In Lima, OH, located in Allen County, community leaders are discovering the economic benefits of building a healthy, attractive community for residents to live, learn, work and play.
In the 2012 County Health Rankings, Allen County ranked 75 out of 88 counties, according to health factors, with high rates of obesity (37 percent) and adult smoking (22 percent). Selected by the YMCA of the USA for a Pioneering Healthier Communities grant through the Centers for Disease Control (CDC) in 2010, health, business, education, religious, and civic leaders in Allen County are working hard to improve health through policy, systems and environmental changes that promote healthy eating, active living, and tobacco-free lifestyles.
Members of Activate Allen County, as the initiative is called, credit the group’s early success to the diversity of its membership and a common driver: economic development.
“If you want to be a successful community economically, you have to have a healthy and educated work force,” said Jerry Courtney, president of the Lima Family YMCA and co-convener of Activate Allen County.
Using data from the County Health Rankings and other sources, Courtney and his colleagues have begun to build a business case to persuade local residents, businesses and government agencies of the importance of health-centered urban development.
The group’s first policy success was convincing the Lima-Allen County Planning Commission to require developers to build planned sidewalks in newly-completed residential developments, in order to promote active living and enhance neighborhood connectedness. In addition, the Allen Economic Development Group recently adopted the health goals and strategies of Activate Allen County as part of their strategic plan for economic development.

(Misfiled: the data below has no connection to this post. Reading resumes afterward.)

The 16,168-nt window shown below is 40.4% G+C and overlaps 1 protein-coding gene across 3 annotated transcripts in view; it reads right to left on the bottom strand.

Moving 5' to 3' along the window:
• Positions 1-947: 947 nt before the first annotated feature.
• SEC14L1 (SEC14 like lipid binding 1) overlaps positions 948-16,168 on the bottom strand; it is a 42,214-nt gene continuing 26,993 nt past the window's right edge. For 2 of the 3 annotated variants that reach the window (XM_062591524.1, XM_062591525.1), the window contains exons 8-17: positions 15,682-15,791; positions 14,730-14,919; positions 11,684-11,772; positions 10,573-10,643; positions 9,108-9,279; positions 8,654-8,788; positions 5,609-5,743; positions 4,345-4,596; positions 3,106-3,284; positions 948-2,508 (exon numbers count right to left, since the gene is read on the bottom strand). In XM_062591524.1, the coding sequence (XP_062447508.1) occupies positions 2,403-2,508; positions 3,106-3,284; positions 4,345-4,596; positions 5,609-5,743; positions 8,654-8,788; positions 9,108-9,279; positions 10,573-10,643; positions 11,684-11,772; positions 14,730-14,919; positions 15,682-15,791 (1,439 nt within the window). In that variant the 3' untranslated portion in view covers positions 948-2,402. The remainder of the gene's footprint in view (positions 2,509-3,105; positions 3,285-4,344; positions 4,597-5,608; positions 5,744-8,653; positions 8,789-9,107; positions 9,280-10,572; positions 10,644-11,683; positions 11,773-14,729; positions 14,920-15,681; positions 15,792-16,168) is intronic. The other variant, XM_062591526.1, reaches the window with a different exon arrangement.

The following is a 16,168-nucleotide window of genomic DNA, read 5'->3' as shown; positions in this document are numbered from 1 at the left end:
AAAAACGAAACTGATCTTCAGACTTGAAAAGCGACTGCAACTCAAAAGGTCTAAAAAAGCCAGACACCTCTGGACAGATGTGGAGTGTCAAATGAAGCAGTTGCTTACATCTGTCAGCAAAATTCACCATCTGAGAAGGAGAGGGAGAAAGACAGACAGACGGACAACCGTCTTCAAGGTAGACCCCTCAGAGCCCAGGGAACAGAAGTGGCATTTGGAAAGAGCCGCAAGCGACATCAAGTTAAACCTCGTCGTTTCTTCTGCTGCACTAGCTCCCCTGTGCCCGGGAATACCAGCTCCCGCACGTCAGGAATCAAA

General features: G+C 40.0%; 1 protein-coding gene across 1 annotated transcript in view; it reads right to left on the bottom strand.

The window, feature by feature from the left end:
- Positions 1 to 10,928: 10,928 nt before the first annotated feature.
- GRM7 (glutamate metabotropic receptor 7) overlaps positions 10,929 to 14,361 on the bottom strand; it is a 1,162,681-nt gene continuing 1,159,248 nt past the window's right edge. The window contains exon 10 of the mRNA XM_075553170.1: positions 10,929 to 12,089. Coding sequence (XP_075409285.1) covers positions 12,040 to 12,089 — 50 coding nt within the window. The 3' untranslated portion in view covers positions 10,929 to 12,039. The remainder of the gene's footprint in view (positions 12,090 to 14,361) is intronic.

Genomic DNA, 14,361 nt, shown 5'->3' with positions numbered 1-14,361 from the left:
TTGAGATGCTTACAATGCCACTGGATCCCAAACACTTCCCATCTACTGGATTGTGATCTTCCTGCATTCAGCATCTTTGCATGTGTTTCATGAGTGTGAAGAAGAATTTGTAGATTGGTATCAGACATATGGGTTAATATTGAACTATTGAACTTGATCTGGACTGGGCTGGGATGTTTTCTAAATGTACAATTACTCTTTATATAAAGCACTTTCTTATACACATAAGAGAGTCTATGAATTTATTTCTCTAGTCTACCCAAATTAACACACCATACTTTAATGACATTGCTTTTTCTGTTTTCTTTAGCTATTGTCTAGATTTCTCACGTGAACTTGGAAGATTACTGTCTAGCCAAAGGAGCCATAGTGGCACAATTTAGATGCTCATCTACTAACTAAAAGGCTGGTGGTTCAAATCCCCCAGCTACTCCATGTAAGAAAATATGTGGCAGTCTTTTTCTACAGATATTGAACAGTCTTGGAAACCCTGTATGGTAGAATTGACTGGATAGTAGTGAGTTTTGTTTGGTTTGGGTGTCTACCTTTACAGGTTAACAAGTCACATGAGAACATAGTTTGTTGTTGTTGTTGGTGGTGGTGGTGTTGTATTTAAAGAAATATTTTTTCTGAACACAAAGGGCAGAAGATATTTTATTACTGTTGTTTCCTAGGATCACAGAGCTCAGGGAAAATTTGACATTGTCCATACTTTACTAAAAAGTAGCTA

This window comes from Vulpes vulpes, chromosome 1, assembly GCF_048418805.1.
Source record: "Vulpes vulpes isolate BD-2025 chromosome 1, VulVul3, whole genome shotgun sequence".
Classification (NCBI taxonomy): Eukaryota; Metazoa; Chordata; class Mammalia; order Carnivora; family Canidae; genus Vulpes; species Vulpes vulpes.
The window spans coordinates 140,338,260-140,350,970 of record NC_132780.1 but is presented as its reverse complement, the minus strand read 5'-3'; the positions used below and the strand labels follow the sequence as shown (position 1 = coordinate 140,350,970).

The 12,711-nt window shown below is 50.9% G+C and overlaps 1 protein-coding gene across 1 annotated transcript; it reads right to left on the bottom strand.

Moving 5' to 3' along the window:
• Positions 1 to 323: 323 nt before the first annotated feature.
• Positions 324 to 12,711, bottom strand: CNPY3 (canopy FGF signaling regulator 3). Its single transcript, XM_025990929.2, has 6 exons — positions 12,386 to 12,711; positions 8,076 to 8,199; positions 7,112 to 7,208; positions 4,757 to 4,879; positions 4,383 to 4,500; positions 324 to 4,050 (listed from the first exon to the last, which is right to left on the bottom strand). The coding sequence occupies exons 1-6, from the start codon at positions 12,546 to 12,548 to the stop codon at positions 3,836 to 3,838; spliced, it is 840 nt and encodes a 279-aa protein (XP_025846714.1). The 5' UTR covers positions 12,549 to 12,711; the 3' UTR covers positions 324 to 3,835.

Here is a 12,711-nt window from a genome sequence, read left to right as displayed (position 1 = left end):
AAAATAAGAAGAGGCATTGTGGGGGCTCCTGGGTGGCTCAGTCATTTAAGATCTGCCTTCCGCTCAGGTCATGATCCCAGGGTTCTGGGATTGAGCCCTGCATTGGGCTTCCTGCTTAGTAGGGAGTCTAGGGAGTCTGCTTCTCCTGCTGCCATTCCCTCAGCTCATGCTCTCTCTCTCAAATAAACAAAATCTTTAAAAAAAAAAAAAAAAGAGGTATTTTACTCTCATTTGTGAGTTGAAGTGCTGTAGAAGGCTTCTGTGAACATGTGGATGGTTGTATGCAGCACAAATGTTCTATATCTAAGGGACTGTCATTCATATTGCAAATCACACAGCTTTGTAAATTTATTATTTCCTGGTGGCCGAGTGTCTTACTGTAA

But there’s still more work to be done. In a recent presentation to 45 small businesses at the Chamber of Commerce, Courtney illustrated the connection between the county’s high level of obesity, chronic disease and healthcare costs—a large, and growing, economic burden on the community.
“We reference the County Heath Rankings in every presentation we do, because it sets the stage for the discussion,” Courtney said. “We’ve got to get people’s attention. People understand we’re in a competitive world and that companies relocate to where people are healthy and educated. Once we have their attention, we introduce the evidence-based programs that focus our work.”
Currently, Activate Allen County is engaged with 21 local businesses, helping them to improve their workplace wellness. The group gives each business a free assessment of things like healthy vending options, walkability and bikeability, and whether it is really tobacco-free and breastfeeding-friendly; then provides recommendations and resources for improvement. Soon, Activate Allen County hopes to develop a special designation that businesses, including hospitals, can earn for supporting breastfeeding mothers.
In recognition and encouragement of these early efforts, Activate Allen County was one of just 40 community groups nationwide to receive a Community Transformation Grant from CDC last year. Part of that $1.2 million award will be used to enhance its business case for health and to further engage the local business community.
“Do we have problems?” Courtney asked. “Yes. But when we pull together we can compete with any county in the country. You gotta believe.”
Learn more about Active Allen County on YouTube.